Well, so much for the Bank of Japan’s Haruhiko Kuroda setting the negative interest rate the other day when he returned from Devos, Switzerland. Seems it only lasted for a couple of days as stocks have now unhinged from control by the central banks. For two days the Nikkei jumped as expected now it is down 19.7% from its earlier Abenomics high after the big negative-interest-rate two day party. Certainly hope all those pension fund investors tell the Japanese they better have some savings stashed away? The final summary on the negative-interest-rate party is:
“So for government bond markets, the message is clear: central banks that print their own money rule. And for stock markets, the message is even clearer, and very ominous: The power of central banks to inflate stock prices, or even just prop them up, is toast.”
The US Federal Reserve money wizards are probably contracting for six very high tech money printing presses with adequate amounts of paper right about now.
Source: Wolf Street
Negative-Interest-Rate Effect already Dead, Central Banks Lost Control over Stocks
by Wolf Richter • February 5, 2016
And there’s a bitter irony.
The Bank of Japan’s surprise Negative-Interest-Rate party for stocks set a new record: it lasted only two days.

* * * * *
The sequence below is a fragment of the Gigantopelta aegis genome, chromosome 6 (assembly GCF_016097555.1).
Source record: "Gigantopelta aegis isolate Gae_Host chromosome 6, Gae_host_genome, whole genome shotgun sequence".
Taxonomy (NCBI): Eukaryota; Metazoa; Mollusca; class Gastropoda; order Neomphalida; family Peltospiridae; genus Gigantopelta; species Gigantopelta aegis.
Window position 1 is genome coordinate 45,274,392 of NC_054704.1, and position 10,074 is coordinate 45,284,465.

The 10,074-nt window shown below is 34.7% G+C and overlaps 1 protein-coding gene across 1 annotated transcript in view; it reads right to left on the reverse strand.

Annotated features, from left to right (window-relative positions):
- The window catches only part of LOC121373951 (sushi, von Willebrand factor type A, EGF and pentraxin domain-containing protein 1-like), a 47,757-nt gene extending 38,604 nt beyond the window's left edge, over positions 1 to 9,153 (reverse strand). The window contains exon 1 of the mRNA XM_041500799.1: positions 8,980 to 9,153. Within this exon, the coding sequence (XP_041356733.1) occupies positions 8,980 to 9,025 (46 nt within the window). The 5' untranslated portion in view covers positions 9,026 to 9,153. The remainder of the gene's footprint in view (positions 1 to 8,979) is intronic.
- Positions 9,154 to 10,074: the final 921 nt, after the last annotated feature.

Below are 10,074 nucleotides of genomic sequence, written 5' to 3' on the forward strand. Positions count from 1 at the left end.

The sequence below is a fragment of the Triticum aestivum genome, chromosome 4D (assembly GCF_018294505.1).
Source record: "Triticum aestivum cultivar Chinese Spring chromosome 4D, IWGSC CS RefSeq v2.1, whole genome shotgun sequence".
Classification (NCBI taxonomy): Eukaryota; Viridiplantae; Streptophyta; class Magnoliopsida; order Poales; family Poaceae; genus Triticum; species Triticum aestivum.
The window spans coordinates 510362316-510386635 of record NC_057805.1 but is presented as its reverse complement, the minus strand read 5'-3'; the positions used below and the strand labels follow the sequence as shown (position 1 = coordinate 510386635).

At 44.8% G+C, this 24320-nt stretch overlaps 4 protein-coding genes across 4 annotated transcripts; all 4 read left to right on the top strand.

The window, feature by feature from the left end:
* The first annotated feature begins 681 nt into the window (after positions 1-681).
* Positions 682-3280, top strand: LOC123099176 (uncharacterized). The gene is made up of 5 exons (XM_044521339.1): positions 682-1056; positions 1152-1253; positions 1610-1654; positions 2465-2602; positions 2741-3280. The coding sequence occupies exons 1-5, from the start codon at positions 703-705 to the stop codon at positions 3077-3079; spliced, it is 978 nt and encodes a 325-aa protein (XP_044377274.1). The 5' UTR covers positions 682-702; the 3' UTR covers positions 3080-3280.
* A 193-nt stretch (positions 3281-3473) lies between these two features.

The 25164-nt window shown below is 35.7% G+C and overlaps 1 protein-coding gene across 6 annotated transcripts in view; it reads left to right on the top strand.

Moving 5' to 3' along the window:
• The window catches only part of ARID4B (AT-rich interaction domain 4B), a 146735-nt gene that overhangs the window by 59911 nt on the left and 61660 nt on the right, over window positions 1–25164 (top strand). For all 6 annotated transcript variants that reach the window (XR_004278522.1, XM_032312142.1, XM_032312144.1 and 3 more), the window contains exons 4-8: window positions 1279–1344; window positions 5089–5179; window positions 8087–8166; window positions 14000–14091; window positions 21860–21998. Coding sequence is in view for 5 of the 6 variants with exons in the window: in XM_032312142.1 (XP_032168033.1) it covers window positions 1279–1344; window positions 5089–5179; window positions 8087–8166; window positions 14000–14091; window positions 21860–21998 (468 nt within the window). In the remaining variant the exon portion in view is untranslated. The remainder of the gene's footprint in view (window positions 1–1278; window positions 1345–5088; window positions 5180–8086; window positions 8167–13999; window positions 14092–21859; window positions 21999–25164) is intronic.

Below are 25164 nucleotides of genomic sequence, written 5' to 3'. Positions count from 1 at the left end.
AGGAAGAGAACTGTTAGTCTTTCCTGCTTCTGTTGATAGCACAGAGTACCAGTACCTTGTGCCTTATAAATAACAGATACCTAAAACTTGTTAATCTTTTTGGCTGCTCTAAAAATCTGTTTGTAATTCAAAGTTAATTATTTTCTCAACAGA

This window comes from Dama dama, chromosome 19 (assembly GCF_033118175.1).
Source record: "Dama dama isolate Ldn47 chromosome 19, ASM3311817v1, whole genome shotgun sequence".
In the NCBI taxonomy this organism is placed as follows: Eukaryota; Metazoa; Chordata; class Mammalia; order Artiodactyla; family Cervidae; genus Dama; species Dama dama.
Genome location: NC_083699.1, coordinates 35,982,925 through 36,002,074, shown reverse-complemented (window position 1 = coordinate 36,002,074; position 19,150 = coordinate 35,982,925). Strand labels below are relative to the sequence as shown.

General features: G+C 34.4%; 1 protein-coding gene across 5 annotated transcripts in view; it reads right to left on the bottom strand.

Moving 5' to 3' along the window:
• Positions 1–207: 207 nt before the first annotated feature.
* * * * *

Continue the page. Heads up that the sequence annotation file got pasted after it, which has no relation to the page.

Today a week ago, the Bank of Japan shocked markets into action. As the economy has deteriorated despite years of zero-interest-rate policy and Quantitative and Qualitative Easing (QQE) – a souped-up version of QE – the BOJ announced that it would cut one of its deposit rates from positive 0.1% to negative 0.1%.
Headlines screamed Japan had gone “negative,” that it had joined the NIRPs of Europe – the Eurozone countries, Switzerland, Sweden, and Denmark. But it was just another desperate move, a head fake, and once the dust would settle, the hot air would go out [read: QE in Japan Nears End: Daiwa Capital Markets].
Now the dust has settled and the hot air has gone out.
On Thursday, January 28, the day before the announcement, the Nikkei closed at 17,041 down 19% from its Abenomics peak of 20,953 in June 2015. Today, it closed even lower.
This situation is a bit of an embarrassment for the BOJ which has pushed Japanese asset managers of all kinds, including pension funds, particularly the Government Pension Investment Fund (GPIF), the largest such pension fund in the word, to get off their conservative stance, sell their Japanese Government Bonds which made up the bulk or entirety of their portfolios, and buy risk assets with the proceeds.
This they did, near the peak of the Abenomics bubble. While the BOJ was eagerly mopping up JGBs, the asset managers bought mostly Japanese equities, but they also bought global equities and corporate bonds. And the mere prospect of all this buying, the front-running by hedge funds, and then the actual buying drove up Japanese stock prices in 2014 and early 2015. The bet seemed to work out. Wealth had been created out of nothing. A few more years of this, and it might actually resolve the Japanese underfunded pension crisis.
Then the party stopped, and Japanese stocks swooned. In the second quarter of fiscal 2015 (June through August), the most recent report available, the GPIF lost ¥7.9 trillion, or 5.6%!
It was its first quarterly loss since 2008 during the Financial Crisis. Its decision to yield to the pressures of the government and the BOJ to plow into Japanese stocks, global equities, and corporate bonds, when they were at the peak, has turned into a fiasco.